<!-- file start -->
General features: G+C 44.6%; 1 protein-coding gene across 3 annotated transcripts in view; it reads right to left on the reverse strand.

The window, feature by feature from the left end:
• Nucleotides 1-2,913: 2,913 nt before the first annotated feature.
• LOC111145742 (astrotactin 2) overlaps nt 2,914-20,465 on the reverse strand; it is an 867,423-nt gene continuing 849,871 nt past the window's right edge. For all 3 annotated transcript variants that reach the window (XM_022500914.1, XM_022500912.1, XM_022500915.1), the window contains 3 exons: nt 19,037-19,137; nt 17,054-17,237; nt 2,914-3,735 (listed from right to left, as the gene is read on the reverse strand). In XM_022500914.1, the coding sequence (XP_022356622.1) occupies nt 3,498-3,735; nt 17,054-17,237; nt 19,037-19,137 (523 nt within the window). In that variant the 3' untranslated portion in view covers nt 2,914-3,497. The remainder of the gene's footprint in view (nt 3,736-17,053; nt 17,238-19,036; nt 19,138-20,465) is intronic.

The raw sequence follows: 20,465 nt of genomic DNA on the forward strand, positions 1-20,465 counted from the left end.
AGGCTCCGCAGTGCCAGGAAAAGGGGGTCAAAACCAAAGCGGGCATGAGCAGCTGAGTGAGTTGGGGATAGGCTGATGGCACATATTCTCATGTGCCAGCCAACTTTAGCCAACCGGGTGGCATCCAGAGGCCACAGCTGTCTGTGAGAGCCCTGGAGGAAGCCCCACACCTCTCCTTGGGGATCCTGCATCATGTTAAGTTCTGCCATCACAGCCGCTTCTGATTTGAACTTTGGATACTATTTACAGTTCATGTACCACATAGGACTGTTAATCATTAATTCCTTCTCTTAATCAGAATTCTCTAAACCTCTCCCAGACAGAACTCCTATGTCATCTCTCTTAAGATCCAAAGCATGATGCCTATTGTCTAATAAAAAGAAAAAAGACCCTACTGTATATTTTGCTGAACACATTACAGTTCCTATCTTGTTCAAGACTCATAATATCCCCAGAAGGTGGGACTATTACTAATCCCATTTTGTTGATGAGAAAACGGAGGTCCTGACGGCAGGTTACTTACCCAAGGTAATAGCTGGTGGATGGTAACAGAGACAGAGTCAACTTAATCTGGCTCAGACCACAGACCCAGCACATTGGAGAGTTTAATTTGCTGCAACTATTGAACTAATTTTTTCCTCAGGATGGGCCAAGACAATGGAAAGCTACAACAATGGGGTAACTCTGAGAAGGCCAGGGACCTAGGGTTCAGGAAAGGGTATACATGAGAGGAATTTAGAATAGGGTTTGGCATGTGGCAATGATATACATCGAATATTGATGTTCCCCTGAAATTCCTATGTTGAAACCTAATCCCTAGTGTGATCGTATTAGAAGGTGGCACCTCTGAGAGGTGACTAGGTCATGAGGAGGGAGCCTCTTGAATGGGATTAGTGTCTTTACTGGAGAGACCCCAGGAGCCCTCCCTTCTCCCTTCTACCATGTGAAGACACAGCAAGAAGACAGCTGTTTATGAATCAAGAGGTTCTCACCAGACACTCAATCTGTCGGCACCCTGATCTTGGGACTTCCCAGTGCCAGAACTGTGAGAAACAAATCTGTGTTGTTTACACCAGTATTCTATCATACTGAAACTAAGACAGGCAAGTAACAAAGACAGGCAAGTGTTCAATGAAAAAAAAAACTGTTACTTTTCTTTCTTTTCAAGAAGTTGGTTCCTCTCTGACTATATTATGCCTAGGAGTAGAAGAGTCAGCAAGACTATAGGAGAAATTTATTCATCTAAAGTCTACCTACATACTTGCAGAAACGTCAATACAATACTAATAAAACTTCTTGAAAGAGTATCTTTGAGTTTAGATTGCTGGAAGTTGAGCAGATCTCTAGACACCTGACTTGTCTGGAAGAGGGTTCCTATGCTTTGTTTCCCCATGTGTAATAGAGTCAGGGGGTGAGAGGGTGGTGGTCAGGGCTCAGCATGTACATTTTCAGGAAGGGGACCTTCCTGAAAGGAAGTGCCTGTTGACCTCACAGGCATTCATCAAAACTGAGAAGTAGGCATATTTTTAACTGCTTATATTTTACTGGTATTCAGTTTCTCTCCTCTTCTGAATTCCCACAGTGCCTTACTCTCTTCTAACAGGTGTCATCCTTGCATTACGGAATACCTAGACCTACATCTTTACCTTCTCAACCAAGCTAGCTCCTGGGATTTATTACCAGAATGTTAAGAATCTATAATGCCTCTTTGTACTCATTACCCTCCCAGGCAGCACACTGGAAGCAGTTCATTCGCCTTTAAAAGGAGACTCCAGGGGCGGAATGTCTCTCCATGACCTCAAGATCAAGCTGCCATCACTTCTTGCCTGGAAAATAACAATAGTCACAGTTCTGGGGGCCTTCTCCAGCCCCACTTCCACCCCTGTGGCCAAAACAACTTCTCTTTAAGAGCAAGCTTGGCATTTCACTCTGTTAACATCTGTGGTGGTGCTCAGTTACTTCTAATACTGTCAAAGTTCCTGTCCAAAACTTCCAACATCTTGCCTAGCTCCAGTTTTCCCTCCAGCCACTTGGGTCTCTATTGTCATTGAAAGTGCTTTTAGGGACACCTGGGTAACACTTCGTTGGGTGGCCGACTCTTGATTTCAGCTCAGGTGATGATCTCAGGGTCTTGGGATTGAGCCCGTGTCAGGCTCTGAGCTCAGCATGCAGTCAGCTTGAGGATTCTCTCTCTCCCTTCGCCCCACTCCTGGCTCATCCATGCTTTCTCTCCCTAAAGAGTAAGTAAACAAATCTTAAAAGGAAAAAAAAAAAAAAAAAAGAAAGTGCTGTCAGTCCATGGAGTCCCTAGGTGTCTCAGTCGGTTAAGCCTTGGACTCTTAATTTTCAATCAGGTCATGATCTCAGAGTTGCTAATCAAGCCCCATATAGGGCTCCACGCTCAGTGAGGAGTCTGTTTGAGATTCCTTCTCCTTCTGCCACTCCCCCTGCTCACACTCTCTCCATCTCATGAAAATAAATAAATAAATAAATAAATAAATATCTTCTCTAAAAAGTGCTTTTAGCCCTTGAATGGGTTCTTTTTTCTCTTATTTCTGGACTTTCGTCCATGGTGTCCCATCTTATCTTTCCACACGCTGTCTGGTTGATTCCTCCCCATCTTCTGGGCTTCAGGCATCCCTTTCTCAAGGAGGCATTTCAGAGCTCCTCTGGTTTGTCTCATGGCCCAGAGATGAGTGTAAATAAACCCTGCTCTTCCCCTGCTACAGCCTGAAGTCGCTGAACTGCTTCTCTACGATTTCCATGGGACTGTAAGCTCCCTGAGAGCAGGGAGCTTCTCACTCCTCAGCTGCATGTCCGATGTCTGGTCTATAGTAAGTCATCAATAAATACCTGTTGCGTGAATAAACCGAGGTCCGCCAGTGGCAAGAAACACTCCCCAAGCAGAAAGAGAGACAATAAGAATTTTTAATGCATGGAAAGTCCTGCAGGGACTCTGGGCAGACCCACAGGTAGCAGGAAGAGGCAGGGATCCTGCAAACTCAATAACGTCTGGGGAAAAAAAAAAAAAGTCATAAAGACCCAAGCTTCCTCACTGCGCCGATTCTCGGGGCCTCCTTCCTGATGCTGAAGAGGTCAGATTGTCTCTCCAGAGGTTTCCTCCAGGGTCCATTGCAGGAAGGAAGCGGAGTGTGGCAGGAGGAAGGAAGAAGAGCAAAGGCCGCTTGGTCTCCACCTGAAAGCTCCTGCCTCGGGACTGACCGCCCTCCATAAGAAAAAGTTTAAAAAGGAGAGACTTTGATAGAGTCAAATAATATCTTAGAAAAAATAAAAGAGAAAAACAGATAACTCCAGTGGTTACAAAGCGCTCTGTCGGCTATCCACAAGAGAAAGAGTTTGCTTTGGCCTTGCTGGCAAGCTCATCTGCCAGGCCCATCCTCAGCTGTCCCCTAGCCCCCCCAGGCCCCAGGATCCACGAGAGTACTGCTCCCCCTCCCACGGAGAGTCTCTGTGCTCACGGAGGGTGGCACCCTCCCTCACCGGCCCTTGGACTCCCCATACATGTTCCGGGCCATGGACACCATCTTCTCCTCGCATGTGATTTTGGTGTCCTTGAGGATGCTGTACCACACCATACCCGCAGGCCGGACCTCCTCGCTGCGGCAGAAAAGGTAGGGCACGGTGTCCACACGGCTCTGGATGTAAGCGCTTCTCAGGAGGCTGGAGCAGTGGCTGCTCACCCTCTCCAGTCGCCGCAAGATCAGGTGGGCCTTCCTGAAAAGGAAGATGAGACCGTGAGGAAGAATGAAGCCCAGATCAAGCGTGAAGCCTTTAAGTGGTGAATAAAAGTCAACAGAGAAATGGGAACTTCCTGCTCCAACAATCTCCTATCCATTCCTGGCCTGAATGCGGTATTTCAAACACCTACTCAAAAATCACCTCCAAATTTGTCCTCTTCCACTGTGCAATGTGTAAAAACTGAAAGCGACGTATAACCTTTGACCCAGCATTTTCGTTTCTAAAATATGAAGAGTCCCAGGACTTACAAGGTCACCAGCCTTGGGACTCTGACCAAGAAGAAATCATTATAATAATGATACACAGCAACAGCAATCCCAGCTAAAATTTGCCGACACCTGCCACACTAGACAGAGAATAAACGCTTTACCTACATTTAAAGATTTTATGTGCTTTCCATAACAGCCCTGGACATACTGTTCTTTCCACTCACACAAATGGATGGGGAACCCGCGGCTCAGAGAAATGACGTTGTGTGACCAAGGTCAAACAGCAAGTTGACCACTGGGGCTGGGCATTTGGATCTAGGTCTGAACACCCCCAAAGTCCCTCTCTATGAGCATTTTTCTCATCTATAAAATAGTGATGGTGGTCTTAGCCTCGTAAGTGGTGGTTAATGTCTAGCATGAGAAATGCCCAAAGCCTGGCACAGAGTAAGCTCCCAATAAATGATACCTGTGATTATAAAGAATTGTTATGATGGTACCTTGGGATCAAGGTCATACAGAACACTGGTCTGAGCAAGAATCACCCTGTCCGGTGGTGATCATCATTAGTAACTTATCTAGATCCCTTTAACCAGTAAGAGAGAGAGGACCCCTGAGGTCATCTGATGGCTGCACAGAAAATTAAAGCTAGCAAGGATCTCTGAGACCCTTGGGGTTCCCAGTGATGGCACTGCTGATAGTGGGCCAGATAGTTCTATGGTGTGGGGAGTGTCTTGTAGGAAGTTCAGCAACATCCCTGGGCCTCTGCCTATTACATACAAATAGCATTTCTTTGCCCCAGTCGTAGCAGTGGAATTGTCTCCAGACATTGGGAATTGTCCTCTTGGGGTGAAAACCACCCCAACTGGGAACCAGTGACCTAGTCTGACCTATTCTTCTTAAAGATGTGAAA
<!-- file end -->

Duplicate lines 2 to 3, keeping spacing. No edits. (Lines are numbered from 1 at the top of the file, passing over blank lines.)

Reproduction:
The window, feature by feature from the left end:
• Nucleotides 1-2,913: 2,913 nt before the first annotated feature.